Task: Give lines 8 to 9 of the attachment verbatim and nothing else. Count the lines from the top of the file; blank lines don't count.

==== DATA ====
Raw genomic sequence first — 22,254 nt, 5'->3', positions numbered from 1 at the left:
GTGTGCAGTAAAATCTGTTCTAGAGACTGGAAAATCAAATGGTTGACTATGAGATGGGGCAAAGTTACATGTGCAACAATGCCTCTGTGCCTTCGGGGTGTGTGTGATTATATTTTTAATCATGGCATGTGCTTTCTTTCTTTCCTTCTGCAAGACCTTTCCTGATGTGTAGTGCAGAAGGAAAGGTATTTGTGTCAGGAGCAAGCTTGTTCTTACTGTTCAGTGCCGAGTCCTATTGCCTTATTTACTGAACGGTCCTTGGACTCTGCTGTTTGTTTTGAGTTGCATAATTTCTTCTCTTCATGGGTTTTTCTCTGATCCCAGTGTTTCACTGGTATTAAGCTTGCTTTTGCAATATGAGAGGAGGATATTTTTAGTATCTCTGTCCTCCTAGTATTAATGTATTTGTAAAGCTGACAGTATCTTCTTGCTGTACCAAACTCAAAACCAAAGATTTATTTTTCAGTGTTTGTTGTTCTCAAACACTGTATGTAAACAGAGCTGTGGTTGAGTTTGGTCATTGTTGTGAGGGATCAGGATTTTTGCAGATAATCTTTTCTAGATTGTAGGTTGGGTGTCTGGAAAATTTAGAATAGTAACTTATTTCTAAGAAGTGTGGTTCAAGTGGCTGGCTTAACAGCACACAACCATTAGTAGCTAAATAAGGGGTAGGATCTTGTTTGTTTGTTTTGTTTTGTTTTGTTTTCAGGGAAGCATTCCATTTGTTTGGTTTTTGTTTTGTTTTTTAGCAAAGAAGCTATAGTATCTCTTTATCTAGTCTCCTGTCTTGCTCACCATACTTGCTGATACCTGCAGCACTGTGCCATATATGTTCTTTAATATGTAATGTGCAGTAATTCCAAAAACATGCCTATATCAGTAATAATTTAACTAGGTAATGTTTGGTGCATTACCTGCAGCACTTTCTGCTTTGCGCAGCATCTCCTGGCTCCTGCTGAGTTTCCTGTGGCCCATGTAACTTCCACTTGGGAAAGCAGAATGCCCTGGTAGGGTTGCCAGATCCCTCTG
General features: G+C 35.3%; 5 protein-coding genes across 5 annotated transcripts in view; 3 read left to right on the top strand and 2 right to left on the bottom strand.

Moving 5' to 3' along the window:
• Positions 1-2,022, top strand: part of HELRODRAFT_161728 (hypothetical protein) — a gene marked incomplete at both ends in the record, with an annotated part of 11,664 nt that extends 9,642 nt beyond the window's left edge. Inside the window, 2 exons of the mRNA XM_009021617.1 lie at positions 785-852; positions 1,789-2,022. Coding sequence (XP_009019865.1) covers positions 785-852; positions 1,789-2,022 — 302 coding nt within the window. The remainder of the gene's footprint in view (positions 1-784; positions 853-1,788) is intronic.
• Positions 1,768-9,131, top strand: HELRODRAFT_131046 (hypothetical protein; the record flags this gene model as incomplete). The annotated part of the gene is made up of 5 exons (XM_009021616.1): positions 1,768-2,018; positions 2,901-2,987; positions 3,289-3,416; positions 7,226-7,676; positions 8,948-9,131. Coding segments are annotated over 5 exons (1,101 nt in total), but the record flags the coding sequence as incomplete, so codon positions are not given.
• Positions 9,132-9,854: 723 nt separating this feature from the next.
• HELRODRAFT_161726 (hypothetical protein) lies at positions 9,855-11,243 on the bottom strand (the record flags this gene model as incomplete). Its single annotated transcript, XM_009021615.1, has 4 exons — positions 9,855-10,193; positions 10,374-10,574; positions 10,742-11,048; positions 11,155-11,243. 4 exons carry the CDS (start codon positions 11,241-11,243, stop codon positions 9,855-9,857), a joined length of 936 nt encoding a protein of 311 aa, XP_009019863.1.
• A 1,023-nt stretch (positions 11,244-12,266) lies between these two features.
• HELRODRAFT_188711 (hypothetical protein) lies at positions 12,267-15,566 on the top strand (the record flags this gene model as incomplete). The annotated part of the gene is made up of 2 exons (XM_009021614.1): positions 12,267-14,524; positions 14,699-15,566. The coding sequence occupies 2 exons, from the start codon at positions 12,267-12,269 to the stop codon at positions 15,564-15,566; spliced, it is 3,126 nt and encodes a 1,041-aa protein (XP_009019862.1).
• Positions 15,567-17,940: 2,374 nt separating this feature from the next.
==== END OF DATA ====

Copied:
• HELRODRAFT_161726 (hypothetical protein) lies at positions 9,855-11,243 on the bottom strand (the record flags this gene model as incomplete). Its single annotated transcript, XM_009021615.1, has 4 exons — positions 9,855-10,193; positions 10,374-10,574; positions 10,742-11,048; positions 11,155-11,243. 4 exons carry the CDS (start codon positions 11,241-11,243, stop codon positions 9,855-9,857), a joined length of 936 nt encoding a protein of 311 aa, XP_009019863.1.
• A 1,023-nt stretch (positions 11,244-12,266) lies between these two features.